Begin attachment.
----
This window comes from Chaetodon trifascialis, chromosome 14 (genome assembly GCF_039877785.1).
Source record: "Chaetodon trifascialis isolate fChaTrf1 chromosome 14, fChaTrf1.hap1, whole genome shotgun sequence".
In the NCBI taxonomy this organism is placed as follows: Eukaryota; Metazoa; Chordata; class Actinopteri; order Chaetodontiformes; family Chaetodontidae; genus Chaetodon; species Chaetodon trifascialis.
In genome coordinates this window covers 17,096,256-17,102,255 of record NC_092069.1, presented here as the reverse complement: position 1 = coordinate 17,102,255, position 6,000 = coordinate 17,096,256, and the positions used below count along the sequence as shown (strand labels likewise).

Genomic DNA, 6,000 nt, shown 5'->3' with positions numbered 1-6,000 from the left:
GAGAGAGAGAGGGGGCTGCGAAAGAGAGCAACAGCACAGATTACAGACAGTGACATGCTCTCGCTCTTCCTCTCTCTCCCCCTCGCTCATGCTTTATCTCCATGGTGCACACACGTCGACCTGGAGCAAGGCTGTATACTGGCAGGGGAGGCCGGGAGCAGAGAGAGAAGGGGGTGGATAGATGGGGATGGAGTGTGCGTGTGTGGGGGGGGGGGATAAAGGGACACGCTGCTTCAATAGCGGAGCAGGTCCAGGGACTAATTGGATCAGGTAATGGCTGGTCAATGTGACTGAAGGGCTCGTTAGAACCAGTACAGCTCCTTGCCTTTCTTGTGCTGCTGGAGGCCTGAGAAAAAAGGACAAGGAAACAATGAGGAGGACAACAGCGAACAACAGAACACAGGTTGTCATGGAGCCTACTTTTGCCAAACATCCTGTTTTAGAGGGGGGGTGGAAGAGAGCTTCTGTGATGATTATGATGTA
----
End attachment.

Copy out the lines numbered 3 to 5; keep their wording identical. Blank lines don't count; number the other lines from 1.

In the NCBI taxonomy this organism is placed as follows: Eukaryota; Metazoa; Chordata; class Actinopteri; order Chaetodontiformes; family Chaetodontidae; genus Chaetodon; species Chaetodon trifascialis.
In genome coordinates this window covers 17,096,256-17,102,255 of record NC_092069.1, presented here as the reverse complement: position 1 = coordinate 17,102,255, position 6,000 = coordinate 17,096,256, and the positions used below count along the sequence as shown (strand labels likewise).

Genomic DNA, 6,000 nt, shown 5'->3' with positions numbered 1-6,000 from the left: